Parents of special needs children ‘face fight for support’

Posted: 14th March 2023

Some parents have said they face a “fight from day one” to get Education Authority (EA) support for children with special educational needs (SEN).

BBC News NI has learned the EA has conceded about two-thirds of cases brought to an independent tribunal by parents of children with SEN.

The information came in a response to a freedom of information request.

The EA said it knew it must do better to improve children’s outcomes.

Parents and schools can appeal to a tribunal if the EA refuses to assess or statement a child.

The Special Educational Needs and Disability Tribunal (SENDIST) deals with appeals where parents or schools say that the EA is not dealing with a child’s special educational needs appropriately.

If a parent thinks their child is having difficulty in school and may need extra support they can request that a formal assessment of their needs is carried out by the EA.

Following an assessment, a statement is then a legal document which sets out a child’s needs and the support they should have in school.

In 2022-23, so far the EA has conceded in 207 out of 311 cases where parents or schools appealed the authority’s decisions about an assessment or statement for a child.

The SENDIST tribunal dismissed the appeal on fewer than five occasions.

The majority of the other appeals were withdrawn, which is likely to mean the EA and parents reached agreement prior to a tribunal hearing taking place.

Tracy McEntee’s daughter Erin is now seven and in primary school but was diagnosed with autism spectrum disorder in 2019.

However, when Ms McEntee made a request to the EA to assess Erin’s needs in 2021 she was turned down, and subsequently appealed to the SENDIST tribunal about the EA’s decision.

“This was a very, very long and arduous and stressful process,” she told BBC News NI.

“I had to collate the medical evidence from the original diagnosis, parental information and then there was evidence from the school. I had so much evidence.

“I was running around getting all this stuff, taking ages, it was an extremely stressful time.

“Meanwhile Erin was struggling in school, struggling emotionally – it was awful.”

But just before the tribunal hearing was due to take place, Ms McEntee was told that the EA would assess Erin after all.

“You feel a lot of anger and frustration but I was more angry for Erin,” she said.

“I had been doing all this running around, my child was struggling in school.”

Erin now has a statement of SEN and gets additional support in school.

“She has a classroom assistant from 09:00 to 12:00 Monday to Friday and she is a different child.”

“The school have gone above and beyond to get Erin looked after.”

‘Fighting from day one’

Laura O’Hanlon has also been through a similar experience with her five-year-old autistic son Matthew.

“He has a speech disability so he finds it hard to communicate certain things, he uses a device to communicate sometimes,” she said.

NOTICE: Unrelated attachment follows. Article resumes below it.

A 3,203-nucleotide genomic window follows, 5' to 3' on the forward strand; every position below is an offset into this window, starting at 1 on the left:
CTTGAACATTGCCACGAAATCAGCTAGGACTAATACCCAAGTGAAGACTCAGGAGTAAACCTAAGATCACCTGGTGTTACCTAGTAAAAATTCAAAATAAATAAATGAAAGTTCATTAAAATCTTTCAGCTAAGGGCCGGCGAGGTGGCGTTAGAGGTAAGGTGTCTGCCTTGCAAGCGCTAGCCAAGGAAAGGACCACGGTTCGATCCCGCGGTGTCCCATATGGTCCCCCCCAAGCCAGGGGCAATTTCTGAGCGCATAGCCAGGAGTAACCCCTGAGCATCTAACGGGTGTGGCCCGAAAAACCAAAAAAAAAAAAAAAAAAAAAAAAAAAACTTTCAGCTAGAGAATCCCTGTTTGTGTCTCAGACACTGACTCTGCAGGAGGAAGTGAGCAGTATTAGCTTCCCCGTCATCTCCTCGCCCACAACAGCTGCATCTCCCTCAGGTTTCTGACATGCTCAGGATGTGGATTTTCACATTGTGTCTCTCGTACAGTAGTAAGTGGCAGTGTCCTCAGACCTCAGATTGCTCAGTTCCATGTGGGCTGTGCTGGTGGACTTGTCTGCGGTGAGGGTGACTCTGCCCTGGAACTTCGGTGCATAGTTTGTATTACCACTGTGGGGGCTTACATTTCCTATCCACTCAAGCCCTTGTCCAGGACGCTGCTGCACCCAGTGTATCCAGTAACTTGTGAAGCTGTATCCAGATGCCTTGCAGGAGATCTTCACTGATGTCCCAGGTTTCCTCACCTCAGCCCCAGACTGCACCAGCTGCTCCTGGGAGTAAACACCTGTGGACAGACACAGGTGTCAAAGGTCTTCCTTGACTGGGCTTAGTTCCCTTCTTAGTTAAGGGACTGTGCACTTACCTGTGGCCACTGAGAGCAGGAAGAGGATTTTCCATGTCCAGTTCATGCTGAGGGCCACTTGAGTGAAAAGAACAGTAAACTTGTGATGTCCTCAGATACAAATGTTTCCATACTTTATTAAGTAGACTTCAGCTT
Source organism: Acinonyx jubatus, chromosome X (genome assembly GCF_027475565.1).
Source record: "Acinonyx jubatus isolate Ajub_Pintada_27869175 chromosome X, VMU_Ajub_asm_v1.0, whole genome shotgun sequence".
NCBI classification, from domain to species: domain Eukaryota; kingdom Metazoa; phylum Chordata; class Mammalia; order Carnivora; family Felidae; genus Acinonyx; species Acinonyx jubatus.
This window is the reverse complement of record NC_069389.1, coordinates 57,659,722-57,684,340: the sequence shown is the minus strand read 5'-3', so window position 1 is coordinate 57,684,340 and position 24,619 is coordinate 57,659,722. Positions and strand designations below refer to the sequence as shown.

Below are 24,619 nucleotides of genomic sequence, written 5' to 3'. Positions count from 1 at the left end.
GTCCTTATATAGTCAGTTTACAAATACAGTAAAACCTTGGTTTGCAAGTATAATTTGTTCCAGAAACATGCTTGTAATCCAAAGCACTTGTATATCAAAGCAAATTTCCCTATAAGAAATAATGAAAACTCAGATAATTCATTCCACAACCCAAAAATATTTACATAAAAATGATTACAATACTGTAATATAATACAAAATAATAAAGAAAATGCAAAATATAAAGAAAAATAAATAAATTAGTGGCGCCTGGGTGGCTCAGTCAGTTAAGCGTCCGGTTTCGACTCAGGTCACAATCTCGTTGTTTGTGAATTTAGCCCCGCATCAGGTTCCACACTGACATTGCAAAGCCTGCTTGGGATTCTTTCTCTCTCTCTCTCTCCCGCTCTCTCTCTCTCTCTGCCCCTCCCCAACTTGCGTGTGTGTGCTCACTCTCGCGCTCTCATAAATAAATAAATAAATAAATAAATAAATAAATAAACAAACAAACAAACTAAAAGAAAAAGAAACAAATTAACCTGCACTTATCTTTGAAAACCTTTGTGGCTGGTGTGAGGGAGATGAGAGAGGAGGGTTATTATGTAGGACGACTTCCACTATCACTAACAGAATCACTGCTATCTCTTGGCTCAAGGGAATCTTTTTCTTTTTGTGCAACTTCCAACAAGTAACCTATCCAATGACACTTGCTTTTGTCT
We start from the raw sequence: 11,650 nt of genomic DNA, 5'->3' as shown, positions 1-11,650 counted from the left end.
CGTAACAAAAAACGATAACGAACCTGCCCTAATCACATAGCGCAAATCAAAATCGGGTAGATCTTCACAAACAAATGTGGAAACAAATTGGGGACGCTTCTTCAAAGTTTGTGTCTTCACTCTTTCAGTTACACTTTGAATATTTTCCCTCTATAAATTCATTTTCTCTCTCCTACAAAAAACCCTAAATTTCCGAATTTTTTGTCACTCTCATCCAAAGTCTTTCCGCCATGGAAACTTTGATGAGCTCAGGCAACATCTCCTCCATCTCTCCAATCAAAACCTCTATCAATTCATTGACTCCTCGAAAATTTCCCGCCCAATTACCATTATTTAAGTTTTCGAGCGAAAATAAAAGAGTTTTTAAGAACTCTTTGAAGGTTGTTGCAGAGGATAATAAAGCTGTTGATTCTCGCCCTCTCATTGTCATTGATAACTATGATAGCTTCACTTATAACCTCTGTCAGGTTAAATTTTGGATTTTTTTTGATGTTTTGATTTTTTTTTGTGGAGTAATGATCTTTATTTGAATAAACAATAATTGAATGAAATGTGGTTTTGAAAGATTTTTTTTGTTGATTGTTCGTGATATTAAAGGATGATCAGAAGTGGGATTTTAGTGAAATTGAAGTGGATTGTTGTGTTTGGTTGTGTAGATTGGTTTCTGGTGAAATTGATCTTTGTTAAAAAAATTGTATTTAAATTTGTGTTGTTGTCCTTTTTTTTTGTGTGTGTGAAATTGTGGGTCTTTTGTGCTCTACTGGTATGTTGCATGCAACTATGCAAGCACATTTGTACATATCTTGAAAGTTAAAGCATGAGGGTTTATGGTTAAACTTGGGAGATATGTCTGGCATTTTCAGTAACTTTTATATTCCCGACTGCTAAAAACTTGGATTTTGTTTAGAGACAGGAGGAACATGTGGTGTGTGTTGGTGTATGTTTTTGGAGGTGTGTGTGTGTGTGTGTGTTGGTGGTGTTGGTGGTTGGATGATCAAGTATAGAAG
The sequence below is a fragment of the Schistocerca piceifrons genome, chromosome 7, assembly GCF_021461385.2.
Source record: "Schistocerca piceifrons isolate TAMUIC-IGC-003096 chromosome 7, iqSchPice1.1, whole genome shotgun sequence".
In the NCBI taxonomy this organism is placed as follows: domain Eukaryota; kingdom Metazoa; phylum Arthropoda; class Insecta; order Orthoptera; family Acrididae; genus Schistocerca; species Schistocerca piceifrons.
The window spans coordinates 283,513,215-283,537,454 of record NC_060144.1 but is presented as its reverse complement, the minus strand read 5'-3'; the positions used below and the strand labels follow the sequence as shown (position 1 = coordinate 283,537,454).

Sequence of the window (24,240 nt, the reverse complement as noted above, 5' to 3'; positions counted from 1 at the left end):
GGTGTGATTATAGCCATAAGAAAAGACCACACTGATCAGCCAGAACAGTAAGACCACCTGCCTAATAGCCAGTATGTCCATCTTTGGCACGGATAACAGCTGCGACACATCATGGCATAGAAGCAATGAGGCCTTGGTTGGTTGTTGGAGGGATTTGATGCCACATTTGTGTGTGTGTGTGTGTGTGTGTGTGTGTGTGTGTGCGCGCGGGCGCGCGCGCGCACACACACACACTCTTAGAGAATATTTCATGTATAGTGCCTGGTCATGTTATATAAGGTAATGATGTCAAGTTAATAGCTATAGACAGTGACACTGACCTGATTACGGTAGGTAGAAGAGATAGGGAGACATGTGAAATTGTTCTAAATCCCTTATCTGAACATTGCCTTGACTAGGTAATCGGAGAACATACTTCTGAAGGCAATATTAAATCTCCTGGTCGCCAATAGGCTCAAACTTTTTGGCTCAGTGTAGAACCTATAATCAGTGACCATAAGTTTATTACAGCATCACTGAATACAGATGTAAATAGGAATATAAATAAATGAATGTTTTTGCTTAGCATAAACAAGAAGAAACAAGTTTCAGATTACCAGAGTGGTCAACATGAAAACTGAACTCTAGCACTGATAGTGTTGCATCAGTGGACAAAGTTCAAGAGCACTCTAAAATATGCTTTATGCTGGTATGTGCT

“But he’s amazing, he’s got a really good sense of humour and he loves to be around people – we wouldn’t change him for the world.”

However, when Matthew was due to start pre-school Ms O’Hanlon requested that the EA assess him but the request was turned down.

Like Ms McEntee she appealed that decision to the SENDIST tribunal.

“That’s very overwhelming as a parent to hear ‘I have to appeal something, I have to go to a court’,” she told BBC News NI.

“So it’s very, very stressful and here’s a child who clearly has a need that needs addressed and you have to start fighting from day one.”

Ms O’Hanlon paid to get a private educational psychologist’s report as part of her appeal.

‘Recovering was the worst part’

Before a tribunal hearing could take place, the EA conceded and agreed to assess Matthew.

But Ms O’Hanlon said she also had to appeal the contents of Matthew’s statement and the level of support it outlined for Matthew.

“I spent another year going back and forth before Matthew was given the statement he needed,” she said.

“A lot of that was stress – it takes away from my time with Matthew, it takes my energy from my other children.

“I think that’s the worst part, recovering from that was the worst part.”

Laura has now finally received a statement from the EA for Matthew, and he is now in a learning support unit in his mainstream primary.

“Without a statement it falls on to the school’s shoulder to find a way to help the child,” Ms O’Hanlon said.

A spokesperson for the EA said transforming its special educational needs and disabilities support system was an “absolute priority”.

“We know we must do better to improve the outcomes for our children and young people with special educational needs and we are undertaking an ambitious transformation programme in collaboration with parents, schools and a wide range of partner organisations,” they said.

According to the separate response to BBC News NI’s Freedom of Information request from the Department of Justice, which runs the SENDIST tribunal, the EA has also conceded the majority of appeals lodged with the tribunal in previous years.

In 2021-22, the EA conceded in 178 out of 330 cases brought to the tribunal, with only 11 appeals dismissed.

In 2020-21, the EA conceded 183 out of 280 cases brought to the tribunal, with only seven appeals dismissed.

Source: Parents of special needs children ‘face fight for support’ – BBC News

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